Tuesday, June 13, 2017

Accounting before writing

How the world's first accountants counted on cuneiform by Tim Hartford. More on the topic in
Urbanization and Land Ownership in the Ancient Near East (Peabody Museum Bulletin, #7)  check also Labor in the Ancient World  both in a series edited by Michael Hudson and others.
From an article in the first book "Record-keeping served as a centralized control and scheduling device long before writing became a vehicle for personal self-expression, literature or abstract philosophy" says Michael Hudson in "From sacred enclave to temple to city", one of the articles in "Urbanization and land ownership in the ancient near east" edited by Michael Hudson and Baruch Levine."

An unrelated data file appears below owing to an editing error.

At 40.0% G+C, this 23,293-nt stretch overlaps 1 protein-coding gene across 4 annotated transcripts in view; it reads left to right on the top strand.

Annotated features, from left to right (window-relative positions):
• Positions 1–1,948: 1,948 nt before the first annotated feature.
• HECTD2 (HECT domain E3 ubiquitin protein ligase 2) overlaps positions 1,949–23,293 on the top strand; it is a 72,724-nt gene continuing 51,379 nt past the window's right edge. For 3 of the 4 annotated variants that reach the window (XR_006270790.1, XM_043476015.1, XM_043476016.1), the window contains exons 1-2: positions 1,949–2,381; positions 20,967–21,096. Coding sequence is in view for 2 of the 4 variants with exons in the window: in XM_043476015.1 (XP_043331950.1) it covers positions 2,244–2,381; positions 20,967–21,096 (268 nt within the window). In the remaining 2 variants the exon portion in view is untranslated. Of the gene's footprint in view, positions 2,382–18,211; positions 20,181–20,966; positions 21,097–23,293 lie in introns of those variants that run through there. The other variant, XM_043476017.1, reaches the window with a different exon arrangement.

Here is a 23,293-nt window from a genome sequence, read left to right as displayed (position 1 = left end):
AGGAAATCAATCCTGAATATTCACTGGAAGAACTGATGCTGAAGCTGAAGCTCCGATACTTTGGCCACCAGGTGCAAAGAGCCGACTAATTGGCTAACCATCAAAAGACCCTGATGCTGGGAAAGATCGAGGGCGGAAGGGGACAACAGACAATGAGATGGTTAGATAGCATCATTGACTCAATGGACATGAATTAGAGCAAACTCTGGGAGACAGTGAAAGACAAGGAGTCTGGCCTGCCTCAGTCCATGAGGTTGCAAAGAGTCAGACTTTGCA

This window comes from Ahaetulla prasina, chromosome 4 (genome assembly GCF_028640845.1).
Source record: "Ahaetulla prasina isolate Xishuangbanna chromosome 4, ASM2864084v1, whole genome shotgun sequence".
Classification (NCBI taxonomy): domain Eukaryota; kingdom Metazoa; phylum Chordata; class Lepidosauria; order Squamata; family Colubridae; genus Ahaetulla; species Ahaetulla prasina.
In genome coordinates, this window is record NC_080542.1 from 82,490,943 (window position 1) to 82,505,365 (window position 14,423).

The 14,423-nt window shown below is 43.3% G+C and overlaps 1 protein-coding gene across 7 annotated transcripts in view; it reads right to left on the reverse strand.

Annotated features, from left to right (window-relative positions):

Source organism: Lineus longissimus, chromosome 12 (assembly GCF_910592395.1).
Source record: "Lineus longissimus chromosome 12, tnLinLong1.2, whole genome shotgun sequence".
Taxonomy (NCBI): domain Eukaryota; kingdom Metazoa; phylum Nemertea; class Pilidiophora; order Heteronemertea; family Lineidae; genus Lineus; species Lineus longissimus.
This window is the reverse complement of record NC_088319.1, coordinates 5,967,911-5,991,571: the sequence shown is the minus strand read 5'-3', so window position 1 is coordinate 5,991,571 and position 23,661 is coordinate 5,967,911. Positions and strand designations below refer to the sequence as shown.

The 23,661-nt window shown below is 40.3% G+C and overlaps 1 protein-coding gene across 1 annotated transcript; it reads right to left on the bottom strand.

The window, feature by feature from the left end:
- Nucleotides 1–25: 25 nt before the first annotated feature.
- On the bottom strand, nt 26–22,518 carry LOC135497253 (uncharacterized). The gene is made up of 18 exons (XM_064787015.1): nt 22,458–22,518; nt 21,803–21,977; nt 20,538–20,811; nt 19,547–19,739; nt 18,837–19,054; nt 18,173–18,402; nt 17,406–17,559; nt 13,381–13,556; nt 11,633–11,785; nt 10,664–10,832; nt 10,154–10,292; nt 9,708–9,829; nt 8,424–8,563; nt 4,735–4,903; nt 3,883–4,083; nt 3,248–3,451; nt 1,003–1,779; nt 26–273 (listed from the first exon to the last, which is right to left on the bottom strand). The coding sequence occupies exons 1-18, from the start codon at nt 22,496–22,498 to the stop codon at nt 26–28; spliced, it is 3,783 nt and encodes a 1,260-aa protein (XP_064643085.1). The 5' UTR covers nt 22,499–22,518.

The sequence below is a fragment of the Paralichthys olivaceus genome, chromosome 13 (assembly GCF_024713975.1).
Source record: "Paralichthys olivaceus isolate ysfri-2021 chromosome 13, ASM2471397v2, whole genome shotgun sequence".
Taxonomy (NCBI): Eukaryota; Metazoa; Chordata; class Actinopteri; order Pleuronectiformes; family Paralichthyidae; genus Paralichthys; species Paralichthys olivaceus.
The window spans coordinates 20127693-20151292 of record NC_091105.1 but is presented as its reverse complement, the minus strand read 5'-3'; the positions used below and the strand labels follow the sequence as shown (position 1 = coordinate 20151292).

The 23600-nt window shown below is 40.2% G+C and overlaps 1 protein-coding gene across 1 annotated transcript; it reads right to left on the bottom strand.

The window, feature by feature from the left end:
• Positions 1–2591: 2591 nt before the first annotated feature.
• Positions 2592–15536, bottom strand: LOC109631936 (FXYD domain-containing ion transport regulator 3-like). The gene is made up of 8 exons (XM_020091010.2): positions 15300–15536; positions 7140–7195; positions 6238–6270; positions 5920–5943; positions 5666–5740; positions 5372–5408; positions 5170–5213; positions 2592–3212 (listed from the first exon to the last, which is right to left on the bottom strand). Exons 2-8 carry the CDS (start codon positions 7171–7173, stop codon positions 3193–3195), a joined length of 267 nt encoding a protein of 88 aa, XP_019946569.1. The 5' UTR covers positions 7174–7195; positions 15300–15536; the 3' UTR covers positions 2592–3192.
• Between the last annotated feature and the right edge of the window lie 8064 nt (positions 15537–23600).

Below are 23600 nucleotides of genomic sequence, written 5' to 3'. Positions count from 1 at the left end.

Comment from Sreenivas Paruchuri There is a wonderful book by Peter Damerow et al of Max Planck Institute for the history of science, Berlin. In fact the MPIWG-Berlin had a large working group on Cuneiform and done some pioneering work. As a mathematician you may like to explore their website and also the person: P. Damerow. 

The original German title is: Informationsverarbeitung vor 5000 Jahren : frühe Schrift und Techniken der Wirtschaftsverwaltung im alten Vorderen Orient; Hildesheim, Franzbecker 2004 (1st ed. 1991)
Au: Peter Damerow; Hans J. Nissen and Robert K. Englund.

The book is translated into English: Archaic bookkeeping: writing and techniques of economic administration in the ancient near east, University of Chicago Press 1993.

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